16-year-old Helena Muffly wrote exactly 100 years ago today:
Tuesday, April 11, 1911: I am plagued with an attack of toothache, which seems to have no let up. Read almost half of a novel this afternoon. Carrie Stout was over this evening.
Her middle-aged granddaughter’s comments 100 years later:
Wikepedia has the Publisher’s Weekly list of best selling novels in the US in 1911 and Goodreads has a list of books published in 1911 that are still popular. The lists are very different—many of the bestsellers were written by authors I’ve never heard of –and some of the books that have stood the test of time were sleepers a hundred years ago.
Recently I’ve read one book from each list:
1911 best seller: The Rosary by Florence Barclay
1911 book that has stood the test of time: Ethan Frome by Edith Wharton
Edith Wharton explores the confines of social norms in Ethan Frome, while Florence Barclay in The Rosary examines the role of physical perfection/imperfection in the development of love.
Ethan Frome is set in rural New England in the middle of a dismal winter, while The Rosary is about the upper class in England and much of the story takes place during the summer. Both books are love stories—though The Rosary is about an improbable couple that successfully navigate lots of obstacles (some of which they bring upon themselves), while Ethan Frome is about star-crossed lovers and ends in tragedy.
Improbable accidents occur in both novels—a sledding accident in Ethan Frome and a hunting accident in The Rosary—which may or may not work to move the plot forward.
Most of the story is told during a very long flashback. This book is about a man who was stuck in a loveless marriage to a woman who was a semi-invalid. His wife’s cousin, Mattie, comes to help—and Ethan really falls for her. From the dreariness of the setting to the hopes of the star-crossed lovers, it is obvious from the first page that there is not going to be a happy ending to this story. But I absolutely loved this book and couldn’t put it down. Edith Wharton knows how to tell a story that made me want to turn each page—and I read the entire book in one afternoon.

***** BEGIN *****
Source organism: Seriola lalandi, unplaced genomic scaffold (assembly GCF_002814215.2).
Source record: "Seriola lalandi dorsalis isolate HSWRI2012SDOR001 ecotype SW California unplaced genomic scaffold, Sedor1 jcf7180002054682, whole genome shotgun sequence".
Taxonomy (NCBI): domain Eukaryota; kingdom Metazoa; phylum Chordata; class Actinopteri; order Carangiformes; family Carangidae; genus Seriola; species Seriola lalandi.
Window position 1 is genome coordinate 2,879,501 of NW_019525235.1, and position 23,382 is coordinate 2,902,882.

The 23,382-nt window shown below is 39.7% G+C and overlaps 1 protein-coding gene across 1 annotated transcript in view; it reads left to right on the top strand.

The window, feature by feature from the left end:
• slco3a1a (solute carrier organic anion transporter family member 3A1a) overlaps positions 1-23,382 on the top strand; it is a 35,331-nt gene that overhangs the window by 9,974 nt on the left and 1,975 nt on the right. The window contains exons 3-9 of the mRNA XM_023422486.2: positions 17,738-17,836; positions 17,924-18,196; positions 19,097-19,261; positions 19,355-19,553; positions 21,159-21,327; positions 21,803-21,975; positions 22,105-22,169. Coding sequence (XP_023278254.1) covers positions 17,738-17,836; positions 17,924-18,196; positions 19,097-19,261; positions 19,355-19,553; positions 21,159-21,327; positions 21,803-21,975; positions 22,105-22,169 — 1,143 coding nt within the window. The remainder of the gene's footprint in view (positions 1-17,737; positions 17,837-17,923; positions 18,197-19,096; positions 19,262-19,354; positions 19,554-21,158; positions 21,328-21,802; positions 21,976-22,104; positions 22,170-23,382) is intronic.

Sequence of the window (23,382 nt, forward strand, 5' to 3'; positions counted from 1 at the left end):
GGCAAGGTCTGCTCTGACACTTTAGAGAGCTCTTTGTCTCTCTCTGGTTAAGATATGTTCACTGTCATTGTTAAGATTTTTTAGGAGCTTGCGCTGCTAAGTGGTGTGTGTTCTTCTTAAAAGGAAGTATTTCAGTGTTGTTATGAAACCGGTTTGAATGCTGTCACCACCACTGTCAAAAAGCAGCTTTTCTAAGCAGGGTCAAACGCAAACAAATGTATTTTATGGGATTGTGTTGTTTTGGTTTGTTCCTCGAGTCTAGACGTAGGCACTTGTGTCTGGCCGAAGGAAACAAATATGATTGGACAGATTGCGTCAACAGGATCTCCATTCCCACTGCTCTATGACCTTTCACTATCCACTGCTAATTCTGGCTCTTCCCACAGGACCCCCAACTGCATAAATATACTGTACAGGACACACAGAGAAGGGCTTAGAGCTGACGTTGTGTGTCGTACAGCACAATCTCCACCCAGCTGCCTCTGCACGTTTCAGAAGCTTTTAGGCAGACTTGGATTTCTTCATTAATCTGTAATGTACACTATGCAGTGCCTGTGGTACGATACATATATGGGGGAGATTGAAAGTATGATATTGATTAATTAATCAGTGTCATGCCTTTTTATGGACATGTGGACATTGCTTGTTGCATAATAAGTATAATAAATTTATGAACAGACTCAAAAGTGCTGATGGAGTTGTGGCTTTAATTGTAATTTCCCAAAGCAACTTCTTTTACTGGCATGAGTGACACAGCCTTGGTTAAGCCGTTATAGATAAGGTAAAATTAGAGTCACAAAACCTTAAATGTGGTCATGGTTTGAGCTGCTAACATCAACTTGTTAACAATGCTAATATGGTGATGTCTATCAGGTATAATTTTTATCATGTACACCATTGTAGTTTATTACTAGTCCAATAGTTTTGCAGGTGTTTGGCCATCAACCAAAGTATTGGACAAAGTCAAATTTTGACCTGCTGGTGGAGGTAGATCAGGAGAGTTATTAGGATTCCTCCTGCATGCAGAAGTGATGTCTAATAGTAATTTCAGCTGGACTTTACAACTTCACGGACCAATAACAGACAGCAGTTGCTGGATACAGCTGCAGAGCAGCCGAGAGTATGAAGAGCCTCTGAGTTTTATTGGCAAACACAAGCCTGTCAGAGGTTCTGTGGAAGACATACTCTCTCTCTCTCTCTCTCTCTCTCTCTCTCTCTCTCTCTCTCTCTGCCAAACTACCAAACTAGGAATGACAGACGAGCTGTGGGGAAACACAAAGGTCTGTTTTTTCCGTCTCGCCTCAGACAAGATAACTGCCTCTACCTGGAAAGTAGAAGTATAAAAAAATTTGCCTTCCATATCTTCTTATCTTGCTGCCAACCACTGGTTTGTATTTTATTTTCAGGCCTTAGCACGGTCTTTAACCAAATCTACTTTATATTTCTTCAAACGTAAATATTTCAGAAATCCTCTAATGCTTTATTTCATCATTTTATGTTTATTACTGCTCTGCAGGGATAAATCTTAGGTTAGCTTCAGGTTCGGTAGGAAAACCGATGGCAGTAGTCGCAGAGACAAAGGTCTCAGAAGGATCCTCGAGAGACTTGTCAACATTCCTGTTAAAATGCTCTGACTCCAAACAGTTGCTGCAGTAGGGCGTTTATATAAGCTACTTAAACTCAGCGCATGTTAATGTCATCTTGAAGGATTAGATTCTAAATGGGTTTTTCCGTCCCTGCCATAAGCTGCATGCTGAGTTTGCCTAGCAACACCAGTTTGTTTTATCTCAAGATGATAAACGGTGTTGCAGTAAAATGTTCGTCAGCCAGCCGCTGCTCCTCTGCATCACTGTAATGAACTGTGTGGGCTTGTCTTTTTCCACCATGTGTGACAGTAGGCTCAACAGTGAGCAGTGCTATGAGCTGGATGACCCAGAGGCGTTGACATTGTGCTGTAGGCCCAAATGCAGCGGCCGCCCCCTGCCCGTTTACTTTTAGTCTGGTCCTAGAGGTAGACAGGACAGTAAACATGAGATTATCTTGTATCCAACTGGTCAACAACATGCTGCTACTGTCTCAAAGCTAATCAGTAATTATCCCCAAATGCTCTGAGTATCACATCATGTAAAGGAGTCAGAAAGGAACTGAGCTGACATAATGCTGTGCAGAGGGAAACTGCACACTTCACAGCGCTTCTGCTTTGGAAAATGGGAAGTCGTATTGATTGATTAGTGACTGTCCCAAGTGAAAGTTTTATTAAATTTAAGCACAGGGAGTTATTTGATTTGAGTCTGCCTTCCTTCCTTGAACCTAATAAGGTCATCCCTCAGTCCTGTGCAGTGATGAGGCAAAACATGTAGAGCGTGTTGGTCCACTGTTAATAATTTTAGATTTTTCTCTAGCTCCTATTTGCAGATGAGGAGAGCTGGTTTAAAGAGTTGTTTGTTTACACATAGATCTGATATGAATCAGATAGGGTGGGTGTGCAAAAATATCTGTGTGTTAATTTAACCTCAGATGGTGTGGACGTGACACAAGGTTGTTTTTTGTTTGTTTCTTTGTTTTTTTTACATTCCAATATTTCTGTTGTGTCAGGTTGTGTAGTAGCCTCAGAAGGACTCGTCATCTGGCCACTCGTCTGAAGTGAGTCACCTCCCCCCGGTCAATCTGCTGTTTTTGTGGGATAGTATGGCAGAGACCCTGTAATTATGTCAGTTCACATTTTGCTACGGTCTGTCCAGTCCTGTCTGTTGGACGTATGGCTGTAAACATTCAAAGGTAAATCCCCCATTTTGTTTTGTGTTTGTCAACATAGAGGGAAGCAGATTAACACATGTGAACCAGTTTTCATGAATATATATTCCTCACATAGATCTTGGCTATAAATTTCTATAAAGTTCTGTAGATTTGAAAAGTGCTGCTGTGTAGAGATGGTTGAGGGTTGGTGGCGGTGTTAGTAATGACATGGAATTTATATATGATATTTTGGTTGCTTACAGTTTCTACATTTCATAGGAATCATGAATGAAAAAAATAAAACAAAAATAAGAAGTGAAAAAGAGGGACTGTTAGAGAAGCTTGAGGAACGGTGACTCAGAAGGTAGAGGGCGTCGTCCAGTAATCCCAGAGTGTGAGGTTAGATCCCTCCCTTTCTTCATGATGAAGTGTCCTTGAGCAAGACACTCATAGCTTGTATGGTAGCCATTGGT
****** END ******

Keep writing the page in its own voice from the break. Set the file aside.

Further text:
The Rosary is about Garth, a famous artist, who is the most eligible bachelor in his social circle. All of the woman are chasing him, but he falls in love with Jane, who is the plainest woman in the group (Is this where Plain Jane comes from?). Garth asks Jane to marry him, but she turns him down because she thinks that he feels sorry for her. Then Garth is blinded when he is shot while trying to protect a rabbit from hunters. (I’m amazed that in a pre-PETA era that there was this level of interest in protecting little animals from hunters.)
After the accident Jane wants to tell Garth that she’ll marry him, but knows that he won’t marry her because he’d think that she now feels sorry for him. So she pretends to be a nurse and gets a job caring for the blinded artist.
Garth falls in love with his nurse, but Jane realizes that she can’t tell who she really is since she lied to him and thinks it would anger him if he knew she’d lied.
After lots of twists and turns Garth finds out the truth, and still wants to marry Jane. They marry and live happily ever after.
If Grandma happened to read one of these books I’d guess that it would have been The Rosary. I can imagine a teen who worried about her looks reading and enjoying this book. The targeted reader age is probably somewhat older for Ethan Frome even though it is set in a rural area that Grandma may have been able to relate to.
6 thoughts on “Book Reviews: Ethan Frome and The Rosary”
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